She also denied she is an officer of the foundation, even though, as Koret chair, she is indeed an officer.
Koret’s testimony took a bizarre turn when she could not explain the meaning of Jewish peoplehood (other than to say “identity”), describe the Holocaust, or explain what was meant in an ad campaign touting her lawsuit that “the poor in the Bay Area are being short-changed” by the Koret Foundation.
When asked who was shortchanging the poor, Koret had no answer. She acknowledged she did not know what the term “shortchange” meant.
Koret said she was simply upholding the wishes of her late husband, who had wanted the foundation to be a positive force. When asked why she voted to decline grant requests by mainstream Jewish organizations that fight anti-Semitism and anti-Israel activity, such as the Israel on Campus Coalition and the Israel Project, she said they were “too political, too negative.”
On April 22, Anita Friedman, a co-president of the Koret board, testified that Susan Koret was incapable of handling her duties as a foundation board member. Susan Koret was named the foundation’s chairwoman for life in her husband’s will after Joseph Koret died in 1982.
Friedman, who also serves as executive director of S.F.-based Jewish Family and Children’s Services, testified that she gave a presentation on the Holocaust to the foundation’s board and was told by Susan Koret: “I didn’t know about the Holocaust, Joe never told me.”
Also on April 22, former foundation employee Kirsten Mickelwait testified she was fired after rebuffing Taube’s efforts to set her up romantically with his friend, venture capitalist George Sarlo, founder of the S.F.-based Sarlo Foundation. When she told Taube she was not interested, Mickelwait testified that Taube responded: “Honey, sex comes and goes, but money is forever.”
Additionally in the lawsuit, Susan Koret accuses Taube and other board members of blocking her from making former San Francisco Mayor Willie Brown president of the board. Instead, when Taube retired as president in 2014, Friedman and Michael Boskin became co-presidents.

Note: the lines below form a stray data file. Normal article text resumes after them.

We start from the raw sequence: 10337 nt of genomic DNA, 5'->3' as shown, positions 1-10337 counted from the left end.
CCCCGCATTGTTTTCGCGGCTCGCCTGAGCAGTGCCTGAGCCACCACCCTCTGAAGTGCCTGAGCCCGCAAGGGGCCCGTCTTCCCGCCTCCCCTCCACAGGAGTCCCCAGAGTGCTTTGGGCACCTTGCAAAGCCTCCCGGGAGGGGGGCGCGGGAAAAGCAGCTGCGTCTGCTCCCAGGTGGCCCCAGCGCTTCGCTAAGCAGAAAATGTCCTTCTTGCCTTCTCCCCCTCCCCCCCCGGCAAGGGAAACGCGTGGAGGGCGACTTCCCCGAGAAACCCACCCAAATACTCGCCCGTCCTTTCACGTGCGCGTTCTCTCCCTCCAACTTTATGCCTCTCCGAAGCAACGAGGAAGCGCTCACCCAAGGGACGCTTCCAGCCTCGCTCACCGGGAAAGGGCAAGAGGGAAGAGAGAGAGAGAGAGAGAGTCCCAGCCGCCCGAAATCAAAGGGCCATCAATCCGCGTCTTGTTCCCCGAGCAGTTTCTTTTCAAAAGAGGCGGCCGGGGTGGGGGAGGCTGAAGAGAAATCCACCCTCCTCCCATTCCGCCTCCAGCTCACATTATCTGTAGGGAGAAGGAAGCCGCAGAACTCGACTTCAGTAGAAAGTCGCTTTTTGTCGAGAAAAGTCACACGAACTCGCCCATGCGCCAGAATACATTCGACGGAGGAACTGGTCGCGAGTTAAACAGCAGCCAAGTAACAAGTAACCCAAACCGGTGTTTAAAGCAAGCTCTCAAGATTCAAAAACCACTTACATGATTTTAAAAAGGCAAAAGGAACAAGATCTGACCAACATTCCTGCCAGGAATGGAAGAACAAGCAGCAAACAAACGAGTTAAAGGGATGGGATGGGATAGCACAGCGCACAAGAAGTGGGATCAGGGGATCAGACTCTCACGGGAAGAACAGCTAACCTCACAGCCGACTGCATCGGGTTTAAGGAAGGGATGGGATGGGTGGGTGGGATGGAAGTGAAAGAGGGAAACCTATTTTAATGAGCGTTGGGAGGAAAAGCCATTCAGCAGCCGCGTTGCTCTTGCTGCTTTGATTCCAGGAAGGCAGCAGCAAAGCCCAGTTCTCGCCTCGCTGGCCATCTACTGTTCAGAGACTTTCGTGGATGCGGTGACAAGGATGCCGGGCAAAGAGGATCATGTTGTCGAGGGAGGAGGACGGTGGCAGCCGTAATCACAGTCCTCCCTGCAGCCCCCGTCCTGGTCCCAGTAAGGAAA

She also contends the foundation had losses of about $34 million because of actions taken by Taube and other board members, including the untimely sale of Bay Area real estate and expenses related to the Hoover Institution and other causes. Included in that figure is $93,000 for a mural at the foundation’s new home that featured a portrait of Taube with Joseph Koret.
Greene, the former Koret Foundation general counsel, testified that the real estate deals were proper, timely and lucrative for the organization.
But Herbert Beller, a Northwestern University law professor specializing in federal tax law who was hired by Susan Koret to examine the foundation’s real estate deals, testified last week that some of those transactions “raised serious tax risks and exposures” and amounted to “flat-footed self-dealing.” However, Beller did not testify that the deals were financially unwise or not lucrative.
The Koret Foundation has issued $500 million in grants since its founding in 1979, supporting education, hospitals, humanitarian groups, the arts and Jewish life in the Bay Area. It supports similar projects in Israel, and in recent years also has focused on Jewish life in Poland.
Susan Koret’s attorneys said in court that all funds given to charity food programs by the Koret Foundation over the years paled in comparison to what Taube directed to the Hoover Institution, and that Susan Koret favored increasing food-aid donations in the Bay Area instead of giving money to global Jewish causes such as the museum in Warsaw.
But on the stand Friedman defended the museum grants, saying they were appropriate and worthwhile.
“Poland is central to the Jewish story,” Friedman testified. “More than 80 percent of American Jews trace their roots to Poland and that part of the world.”